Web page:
Note: E. sakazakii has been renamed to Cronobacter. Please see Chapter 29 of the Bacterial Analytical Manual (BAM).
Question: Does FDA intend to use this method to test ingredients during the inspection?
Answer: FDA inspectors will be collecting specific raw material components along with finished product. Our analysts will use the above method to determine presence/absence only of the organism in the raw material. Quantitative determination will only be performed on the finished product.
Question: Is it possible to make a quantitative determination (MPN) of E. sakazakii if a non-selective pre-enrichment step is used?
Answer: Yes. Performed correctly, the method will result in a quantitative E. sakazakii determination.
Question: Can we get clarification on the FDA procedure for performing the DNase agar. The medium manufacture (BBL Microbiology Systems) for the DNase Agar with Toluidine Blue recommends looking for bright rose-pink zones surrounding colonies or band inoculum in a Prussian blue medium. The FDA has stated to look for the growth surrounded by clear zone is as typical of positive deoxyribonuclease production.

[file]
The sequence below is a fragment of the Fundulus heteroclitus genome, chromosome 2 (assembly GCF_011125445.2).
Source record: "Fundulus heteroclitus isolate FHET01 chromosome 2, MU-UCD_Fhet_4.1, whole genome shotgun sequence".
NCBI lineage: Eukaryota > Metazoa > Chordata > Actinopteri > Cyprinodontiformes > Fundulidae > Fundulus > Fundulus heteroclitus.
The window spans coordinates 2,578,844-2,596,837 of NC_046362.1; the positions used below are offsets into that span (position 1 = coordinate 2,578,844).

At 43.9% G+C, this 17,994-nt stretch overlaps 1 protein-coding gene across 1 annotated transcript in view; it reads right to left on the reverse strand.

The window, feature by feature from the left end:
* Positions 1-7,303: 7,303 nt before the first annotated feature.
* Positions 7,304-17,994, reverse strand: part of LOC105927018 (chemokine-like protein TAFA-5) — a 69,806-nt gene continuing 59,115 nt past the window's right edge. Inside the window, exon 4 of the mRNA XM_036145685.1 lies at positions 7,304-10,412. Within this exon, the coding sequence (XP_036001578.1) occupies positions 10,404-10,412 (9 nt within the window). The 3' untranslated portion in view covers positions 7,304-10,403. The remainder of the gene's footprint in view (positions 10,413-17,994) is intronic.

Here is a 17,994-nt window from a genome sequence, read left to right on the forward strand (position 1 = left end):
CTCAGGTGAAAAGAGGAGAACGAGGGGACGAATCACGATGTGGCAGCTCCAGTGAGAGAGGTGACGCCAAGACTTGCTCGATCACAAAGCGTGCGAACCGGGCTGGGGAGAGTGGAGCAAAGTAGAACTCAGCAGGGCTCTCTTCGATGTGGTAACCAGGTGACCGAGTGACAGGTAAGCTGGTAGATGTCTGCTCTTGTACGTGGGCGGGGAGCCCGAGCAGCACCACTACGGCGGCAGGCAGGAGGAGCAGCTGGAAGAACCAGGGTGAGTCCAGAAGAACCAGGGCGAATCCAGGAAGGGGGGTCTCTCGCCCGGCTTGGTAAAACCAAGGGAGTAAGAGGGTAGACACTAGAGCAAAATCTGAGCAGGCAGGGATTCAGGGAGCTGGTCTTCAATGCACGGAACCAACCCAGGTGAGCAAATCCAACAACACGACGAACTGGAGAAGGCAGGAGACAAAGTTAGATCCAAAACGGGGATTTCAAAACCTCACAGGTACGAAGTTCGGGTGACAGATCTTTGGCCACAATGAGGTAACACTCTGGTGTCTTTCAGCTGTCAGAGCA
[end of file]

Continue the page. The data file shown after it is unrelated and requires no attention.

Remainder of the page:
Answer: The DNase agar test along with two other tests were added to the method as E. Additional tests to further distinguish E. sakazakii from other species of the genus Enterobacter. FDA laboratories will be using the API 20E biochemical identification system (along with Table 1 attached to the method--see note below) to make the distinction between the various Enterobacter species. To avoid any confusion, we will remove E. Additional testing from the method.
Note: The original Table 1 attached to the method contained an error. The reaction on yellow pigment for E. sakazakii should read "+", not "-".
Isolation and Enumeration of Enterobacter sakazakii from Dehydrated Powdered Infant Formula July 2002; Revised August 2002